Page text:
User Fees Are Not the Way to Fund FAA Services
For over a year, the Bush administration has claimed that the existing aviation tax revenues are falling short of the FAA's expenses, noting that ticket prices are not linked to their productivity costs. They also claim that the current tax-based funding system promotes an unstable operating environment for the FAA, making long-term financial planning impossible. Stating tight budget years make continued funding from the General Fund unlikely, the administration proposes to implement a user-fee-based system of revenue collections. The commercial airlines fully support this proposal because they believe it will result in a reduction in their operating expenses and permit them to be profitable. The airlines also believe that a fee-based system will give them more say in how the FAA's air traffic control system is run, permitting them to bully general aviation further away from their major operating airports and airspace areas.
AOPA opposes user fees for any segment of the aviation community. Historically, user fees have severely impacted general aviation, often curtailing growth in operations. Moreover, a user fee system would limit congressional oversight, effectively removing Congress from its role as the FAA's board of governors. For over a decade, AOPA has maintained that a user fee system for any segment of the aviation community will be harmful to the entire community.
The FAA's financial situation is not in dire straits. In fact, the aviation trust fund is projected to have a $4.2 billion surplus by 2011. Even if the FAA needs more revenue in the future, AOPA believes that user fees are not the best way to collect it for the following reasons:
- Assessing user fees for air traffic denigrates safety by discouraging aircraft operators from using the services.
- Collecting the current aviation excise taxes is extremely efficient with a low cost of collection and has been in place for nearly four decades, requiring very little government oversight. Collecting user fees would require a huge new accounting bureaucracy with a much higher cost to collect the fees.
- Implementing user fees removes critical congressional oversight, directing, and management of FAA resources that are key to an efficient national air transportation system.
- The air traffic control system is a public system designed to provide services for the airlines that is far in excess of that necessary for general aviation.
- Operators of light general aviation aircraft contribute $60 million a year and corporate jets pay $210 million annually to the trust fund through fuel taxes.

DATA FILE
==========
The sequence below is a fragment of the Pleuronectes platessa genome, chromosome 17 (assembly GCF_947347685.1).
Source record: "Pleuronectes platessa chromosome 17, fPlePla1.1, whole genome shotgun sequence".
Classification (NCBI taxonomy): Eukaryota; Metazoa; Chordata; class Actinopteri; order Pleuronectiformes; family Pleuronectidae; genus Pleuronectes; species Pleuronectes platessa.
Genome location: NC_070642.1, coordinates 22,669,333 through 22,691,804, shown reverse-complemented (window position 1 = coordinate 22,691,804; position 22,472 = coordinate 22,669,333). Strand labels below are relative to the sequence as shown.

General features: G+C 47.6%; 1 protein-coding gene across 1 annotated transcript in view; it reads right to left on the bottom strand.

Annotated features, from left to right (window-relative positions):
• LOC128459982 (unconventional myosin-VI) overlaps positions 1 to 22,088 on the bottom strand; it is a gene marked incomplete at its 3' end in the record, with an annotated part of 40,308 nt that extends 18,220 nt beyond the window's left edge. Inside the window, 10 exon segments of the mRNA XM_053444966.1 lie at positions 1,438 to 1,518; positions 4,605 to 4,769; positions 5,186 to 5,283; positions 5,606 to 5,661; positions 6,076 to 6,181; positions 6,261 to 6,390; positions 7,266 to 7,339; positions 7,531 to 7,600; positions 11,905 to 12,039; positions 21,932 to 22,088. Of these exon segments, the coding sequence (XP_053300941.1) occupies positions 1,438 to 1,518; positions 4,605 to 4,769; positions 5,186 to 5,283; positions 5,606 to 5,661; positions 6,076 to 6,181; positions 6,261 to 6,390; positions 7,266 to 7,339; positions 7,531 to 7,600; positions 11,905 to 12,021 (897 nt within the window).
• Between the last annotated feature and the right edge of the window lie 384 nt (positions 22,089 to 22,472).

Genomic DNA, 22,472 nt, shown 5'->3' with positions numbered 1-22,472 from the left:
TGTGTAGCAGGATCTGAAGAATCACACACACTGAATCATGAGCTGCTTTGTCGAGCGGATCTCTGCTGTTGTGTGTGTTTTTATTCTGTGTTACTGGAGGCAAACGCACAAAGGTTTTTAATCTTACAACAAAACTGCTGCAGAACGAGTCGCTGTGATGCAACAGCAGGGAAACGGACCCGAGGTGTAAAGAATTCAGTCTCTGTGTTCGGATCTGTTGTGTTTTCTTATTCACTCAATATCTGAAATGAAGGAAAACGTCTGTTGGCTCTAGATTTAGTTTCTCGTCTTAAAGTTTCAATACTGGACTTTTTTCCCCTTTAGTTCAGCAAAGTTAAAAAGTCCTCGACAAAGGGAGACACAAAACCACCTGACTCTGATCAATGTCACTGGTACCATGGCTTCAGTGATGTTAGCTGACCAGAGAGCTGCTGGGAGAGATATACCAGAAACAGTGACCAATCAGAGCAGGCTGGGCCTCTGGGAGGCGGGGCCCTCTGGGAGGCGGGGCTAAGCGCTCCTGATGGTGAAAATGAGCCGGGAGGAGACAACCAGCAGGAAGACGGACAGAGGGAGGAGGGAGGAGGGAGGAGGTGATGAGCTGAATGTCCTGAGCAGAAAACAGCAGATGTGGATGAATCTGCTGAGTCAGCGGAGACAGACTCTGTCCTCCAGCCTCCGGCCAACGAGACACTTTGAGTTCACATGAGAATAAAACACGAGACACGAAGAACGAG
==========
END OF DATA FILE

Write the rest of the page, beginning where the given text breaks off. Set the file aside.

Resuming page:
- General aviation also supports the aviation system with locally imposed taxes and charges on hangar and tiedown rental, fuel, and other assessments.
Congress has determined that the nation needs a national air transportation system and has contributed to maintaining that system for the benefits of all citizens. The financial well being of one user of our national transportation system should not be used to establish policy affecting all citizens. Using relatively modest facilities with minimal impact on operational costs, general aviation contributes more than $100 billion in economic benefit to the U.S. economy.
For nearly four decades, excise taxes on general aviation fuel, airline passenger tickets, and cargo have financed the bulk of the expenses for airport improvements, modernizing the air traffic control system, researching new technologies, and the operations of the Federal Aviation Administration (FAA) air traffic control system. The taxes deposited into the Airport and Airway Trust Fund support nearly 87 percent of the FAA budget. The remainder of the FAA's budget is funded through a contribution from the General Fund. This reflects the public benefit conveyed to all Americans by the world's safest, most efficient national airspace system.
Daily, AOPA is fighting to prevent the establishment of user fees.
Although FAA Administrator Marion Blakey had committed to sharing her vision for user fees with Congress earlier this year, no official proposal has been made public. The FAA now anticipates unveiling its user fee proposal next Februarya scant seven months before the current system of aviation taxes will expire.
AOPA will continue to strongly fight against the establishment of user fees.
Recent AOPA action on the user fee issue
- Congressional hearing in Alaska, June 2006
- AOPA's Boyer dispels myths about the funding issue at AAAE, April 28, 2006
- AOPA says airlines' user charge proposal is a control grab, March 13, 2006
- Secretary Mineta says no GA user fees in the Bush administration's FAA funding proposal
- Airlines, FAA tout user fees at annual FAA forecast conference, March 2, 2006
- Phil Boyer's "President's Position" on 30 FAA funding questions, November 2005
- AOPA President Boyer delivers pointed statement against user fees at congressional hearing